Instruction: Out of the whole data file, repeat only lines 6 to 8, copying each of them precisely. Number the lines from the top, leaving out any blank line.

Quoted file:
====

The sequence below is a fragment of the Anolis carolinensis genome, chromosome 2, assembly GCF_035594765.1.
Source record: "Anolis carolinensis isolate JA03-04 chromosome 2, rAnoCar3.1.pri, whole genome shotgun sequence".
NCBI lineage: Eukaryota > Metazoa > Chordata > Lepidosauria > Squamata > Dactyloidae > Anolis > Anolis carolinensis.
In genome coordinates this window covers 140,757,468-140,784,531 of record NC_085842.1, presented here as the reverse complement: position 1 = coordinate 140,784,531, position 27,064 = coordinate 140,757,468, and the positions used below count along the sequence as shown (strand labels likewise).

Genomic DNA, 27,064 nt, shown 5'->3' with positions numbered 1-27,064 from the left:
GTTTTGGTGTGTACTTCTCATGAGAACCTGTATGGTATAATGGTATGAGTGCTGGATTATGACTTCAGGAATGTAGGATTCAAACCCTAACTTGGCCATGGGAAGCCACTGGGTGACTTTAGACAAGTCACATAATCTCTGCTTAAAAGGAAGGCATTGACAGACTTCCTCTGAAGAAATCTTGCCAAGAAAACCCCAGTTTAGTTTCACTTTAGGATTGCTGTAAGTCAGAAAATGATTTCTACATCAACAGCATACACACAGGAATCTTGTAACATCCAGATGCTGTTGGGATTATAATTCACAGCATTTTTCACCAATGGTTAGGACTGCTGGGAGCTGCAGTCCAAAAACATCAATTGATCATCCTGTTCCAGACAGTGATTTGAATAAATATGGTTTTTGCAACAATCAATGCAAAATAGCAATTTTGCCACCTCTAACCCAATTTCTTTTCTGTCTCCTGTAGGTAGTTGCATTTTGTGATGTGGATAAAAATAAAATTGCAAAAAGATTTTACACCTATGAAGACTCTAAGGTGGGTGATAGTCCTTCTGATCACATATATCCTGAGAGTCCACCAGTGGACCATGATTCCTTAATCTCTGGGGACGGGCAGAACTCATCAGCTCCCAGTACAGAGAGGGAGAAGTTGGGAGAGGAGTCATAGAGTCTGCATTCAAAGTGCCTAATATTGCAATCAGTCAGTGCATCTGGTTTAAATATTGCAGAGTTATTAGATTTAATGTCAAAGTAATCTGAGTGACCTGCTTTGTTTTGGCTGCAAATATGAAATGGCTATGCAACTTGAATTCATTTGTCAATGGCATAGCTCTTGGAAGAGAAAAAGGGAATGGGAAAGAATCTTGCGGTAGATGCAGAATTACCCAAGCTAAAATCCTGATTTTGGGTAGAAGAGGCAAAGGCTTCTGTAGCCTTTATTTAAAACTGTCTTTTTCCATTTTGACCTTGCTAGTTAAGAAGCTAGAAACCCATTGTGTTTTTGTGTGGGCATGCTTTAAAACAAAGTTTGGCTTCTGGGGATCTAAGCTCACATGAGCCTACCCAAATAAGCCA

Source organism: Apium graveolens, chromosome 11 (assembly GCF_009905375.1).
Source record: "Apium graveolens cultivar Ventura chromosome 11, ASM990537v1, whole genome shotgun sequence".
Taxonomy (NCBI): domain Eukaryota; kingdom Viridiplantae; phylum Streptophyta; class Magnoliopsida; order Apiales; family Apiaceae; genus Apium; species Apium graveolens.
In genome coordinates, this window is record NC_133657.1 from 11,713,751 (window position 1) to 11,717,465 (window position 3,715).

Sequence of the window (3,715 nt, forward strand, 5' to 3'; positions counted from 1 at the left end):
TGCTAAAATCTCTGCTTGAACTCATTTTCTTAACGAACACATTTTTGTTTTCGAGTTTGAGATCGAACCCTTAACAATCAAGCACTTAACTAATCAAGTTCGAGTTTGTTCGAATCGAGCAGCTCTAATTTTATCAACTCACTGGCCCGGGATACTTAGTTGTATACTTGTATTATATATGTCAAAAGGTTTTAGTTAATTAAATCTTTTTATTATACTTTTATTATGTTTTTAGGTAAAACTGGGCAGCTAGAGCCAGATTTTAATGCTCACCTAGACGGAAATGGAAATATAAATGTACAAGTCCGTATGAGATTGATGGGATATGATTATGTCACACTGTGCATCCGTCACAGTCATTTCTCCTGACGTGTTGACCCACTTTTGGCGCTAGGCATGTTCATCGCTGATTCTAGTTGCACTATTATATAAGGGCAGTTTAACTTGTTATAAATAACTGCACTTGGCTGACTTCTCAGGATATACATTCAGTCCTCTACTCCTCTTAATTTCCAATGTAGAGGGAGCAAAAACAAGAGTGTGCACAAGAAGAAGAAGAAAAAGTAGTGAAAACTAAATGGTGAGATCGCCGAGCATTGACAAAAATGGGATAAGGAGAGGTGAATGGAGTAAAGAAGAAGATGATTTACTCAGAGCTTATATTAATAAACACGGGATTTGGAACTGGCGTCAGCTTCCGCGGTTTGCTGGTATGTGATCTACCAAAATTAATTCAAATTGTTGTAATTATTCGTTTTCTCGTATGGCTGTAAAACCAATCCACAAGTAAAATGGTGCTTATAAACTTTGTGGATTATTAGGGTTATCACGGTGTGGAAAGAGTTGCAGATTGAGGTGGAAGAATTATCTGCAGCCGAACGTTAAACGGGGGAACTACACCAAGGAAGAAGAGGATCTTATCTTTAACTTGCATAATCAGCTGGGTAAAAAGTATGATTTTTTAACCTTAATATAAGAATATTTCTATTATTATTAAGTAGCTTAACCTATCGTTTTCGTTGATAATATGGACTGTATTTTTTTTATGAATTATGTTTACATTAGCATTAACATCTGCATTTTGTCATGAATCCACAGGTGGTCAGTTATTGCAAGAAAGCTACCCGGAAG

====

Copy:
GTTTTGGTGTGTACTTCTCATGAGAACCTGTATGGTATAATGGTATGAGTGCTGGATTATGACTTCAGGAATGTAGGATTCAAACCCTAACTTGGCCATGGGAAGCCACTGGGTGACTTTAGACAAGTCACATAATCTCTGCTTAAAAGGAAGGCATTGACAGACTTCCTCTGAAGAAATCTTGCCAAGAAAACCCCAGTTTAGTTTCACTTTAGGATTGCTGTAAGTCAGAAAATGATTTCTACATCAACAGCATACACACAGGAATCTTGTAACATCCAGATGCTGTTGGGATTATAATTCACAGCATTTTTCACCAATGGTTAGGACTGCTGGGAGCTGCAGTCCAAAAACATCAATTGATCATCCTGTTCCAGACAGTGATTTGAATAAATATGGTTTTTGCAACAATCAATGCAAAATAGCAATTTTGCCACCTCTAACCCAATTTCTTTTCTGTCTCCTGTAGGTAGTTGCATTTTGTGATGTGGATAAAAATAAAATTGCAAAAAGATTTTACACCTATGAAGACTCTAAGGTGGGTGATAGTCCTTCTGATCACATATATCCTGAGAGTCCACCAGTGGACCATGATTCCTTAATCTCTGGGGACGGGCAGAACTCATCAGCTCCCAGTACAGAGAGGGAGAAGTTGGGAGAGGAGTCATAGAGTCTGCATTCAAAGTGCCTAATATTGCAATCAGTCAGTGCATCTGGTTTAAATATTGCAGAGTTATTAGATTTAATGTCAAAGTAATCTGAGTGACCTGCTTTGTTTTGGCTGCAAATATGAAATGGCTATGCAACTTGAATTCATTTGTCAATGGCATAGCTCTTGGAAGAGAAAAAGGGAATGGGAAAGAATCTTGCGGTAGATGCAGAATTACCCAAGCTAAAATCCTGATTTTGGGTAGAAGAGGCAAAGGCTTCTGTAGCCTTTATTTAAAACTGTCTTTTTCCATTTTGACCTTGCTAGTTAAGAAGCTAGAAACCCATTGTGTTTTTGTGTGGGCATGCTTTAAAACAAAGTTTGGCTTCTGGGGATCTAAGCTCACATGAGCCTACCCAAATAAGCCA

Source organism: Apium graveolens, chromosome 11 (assembly GCF_009905375.1).
Source record: "Apium graveolens cultivar Ventura chromosome 11, ASM990537v1, whole genome shotgun sequence".